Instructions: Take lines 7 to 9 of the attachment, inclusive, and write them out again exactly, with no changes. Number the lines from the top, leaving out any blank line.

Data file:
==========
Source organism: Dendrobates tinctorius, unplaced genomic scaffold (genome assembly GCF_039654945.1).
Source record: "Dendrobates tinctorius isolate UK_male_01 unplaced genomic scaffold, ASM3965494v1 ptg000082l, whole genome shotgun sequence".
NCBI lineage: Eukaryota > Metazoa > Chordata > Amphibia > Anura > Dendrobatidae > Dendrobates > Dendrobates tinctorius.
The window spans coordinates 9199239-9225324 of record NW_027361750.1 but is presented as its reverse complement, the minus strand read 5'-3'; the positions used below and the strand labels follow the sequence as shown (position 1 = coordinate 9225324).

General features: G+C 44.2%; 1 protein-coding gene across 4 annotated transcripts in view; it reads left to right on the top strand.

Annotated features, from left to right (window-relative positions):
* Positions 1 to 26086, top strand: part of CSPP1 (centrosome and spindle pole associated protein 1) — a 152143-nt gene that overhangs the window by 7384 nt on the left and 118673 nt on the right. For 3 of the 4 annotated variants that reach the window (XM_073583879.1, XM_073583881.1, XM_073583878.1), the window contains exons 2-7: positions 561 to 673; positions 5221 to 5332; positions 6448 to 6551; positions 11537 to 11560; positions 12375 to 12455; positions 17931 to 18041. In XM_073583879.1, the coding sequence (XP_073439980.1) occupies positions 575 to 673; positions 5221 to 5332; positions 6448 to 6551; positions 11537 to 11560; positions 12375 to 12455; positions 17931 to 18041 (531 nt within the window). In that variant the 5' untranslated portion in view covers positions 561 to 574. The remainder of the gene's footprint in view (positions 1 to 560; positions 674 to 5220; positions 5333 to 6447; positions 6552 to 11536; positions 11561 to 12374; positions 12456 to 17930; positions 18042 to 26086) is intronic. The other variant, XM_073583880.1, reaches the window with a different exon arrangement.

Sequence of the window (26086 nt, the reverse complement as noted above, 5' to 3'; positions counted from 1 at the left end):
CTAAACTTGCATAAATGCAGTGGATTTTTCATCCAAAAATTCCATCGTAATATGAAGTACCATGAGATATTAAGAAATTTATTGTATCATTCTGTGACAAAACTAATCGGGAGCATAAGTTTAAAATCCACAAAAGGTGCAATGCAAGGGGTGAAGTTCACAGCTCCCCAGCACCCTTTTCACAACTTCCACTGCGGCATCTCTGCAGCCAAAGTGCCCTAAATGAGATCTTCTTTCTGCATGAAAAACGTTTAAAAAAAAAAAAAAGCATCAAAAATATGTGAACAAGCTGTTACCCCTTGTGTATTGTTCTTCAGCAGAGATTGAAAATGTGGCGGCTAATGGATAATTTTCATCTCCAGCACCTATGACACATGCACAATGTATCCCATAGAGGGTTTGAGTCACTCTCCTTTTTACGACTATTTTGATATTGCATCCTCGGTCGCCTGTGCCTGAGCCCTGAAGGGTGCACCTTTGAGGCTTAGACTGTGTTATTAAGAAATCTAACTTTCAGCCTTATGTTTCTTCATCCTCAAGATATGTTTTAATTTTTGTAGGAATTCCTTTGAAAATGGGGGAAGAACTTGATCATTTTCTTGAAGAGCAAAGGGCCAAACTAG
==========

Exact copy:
* Positions 1 to 26086, top strand: part of CSPP1 (centrosome and spindle pole associated protein 1) — a 152143-nt gene that overhangs the window by 7384 nt on the left and 118673 nt on the right. For 3 of the 4 annotated variants that reach the window (XM_073583879.1, XM_073583881.1, XM_073583878.1), the window contains exons 2-7: positions 561 to 673; positions 5221 to 5332; positions 6448 to 6551; positions 11537 to 11560; positions 12375 to 12455; positions 17931 to 18041. In XM_073583879.1, the coding sequence (XP_073439980.1) occupies positions 575 to 673; positions 5221 to 5332; positions 6448 to 6551; positions 11537 to 11560; positions 12375 to 12455; positions 17931 to 18041 (531 nt within the window). In that variant the 5' untranslated portion in view covers positions 561 to 574. The remainder of the gene's footprint in view (positions 1 to 560; positions 674 to 5220; positions 5333 to 6447; positions 6552 to 11536; positions 11561 to 12374; positions 12456 to 17930; positions 18042 to 26086) is intronic. The other variant, XM_073583880.1, reaches the window with a different exon arrangement.

Sequence of the window (26086 nt, the reverse complement as noted above, 5' to 3'; positions counted from 1 at the left end):
CTAAACTTGCATAAATGCAGTGGATTTTTCATCCAAAAATTCCATCGTAATATGAAGTACCATGAGATATTAAGAAATTTATTGTATCATTCTGTGACAAAACTAATCGGGAGCATAAGTTTAAAATCCACAAAAGGTGCAATGCAAGGGGTGAAGTTCACAGCTCCCCAGCACCCTTTTCACAACTTCCACTGCGGCATCTCTGCAGCCAAAGTGCCCTAAATGAGATCTTCTTTCTGCATGAAAAACGTTTAAAAAAAAAAAAAAGCATCAAAAATATGTGAACAAGCTGTTACCCCTTGTGTATTGTTCTTCAGCAGAGATTGAAAATGTGGCGGCTAATGGATAATTTTCATCTCCAGCACCTATGACACATGCACAATGTATCCCATAGAGGGTTTGAGTCACTCTCCTTTTTACGACTATTTTGATATTGCATCCTCGGTCGCCTGTGCCTGAGCCCTGAAGGGTGCACCTTTGAGGCTTAGACTGTGTTATTAAGAAATCTAACTTTCAGCCTTATGTTTCTTCATCCTCAAGATATGTTTTAATTTTTGTAGGAATTCCTTTGAAAATGGGGGAAGAACTTGATCATTTTCTTGAAGAGCAAAGGGCCAAACTAG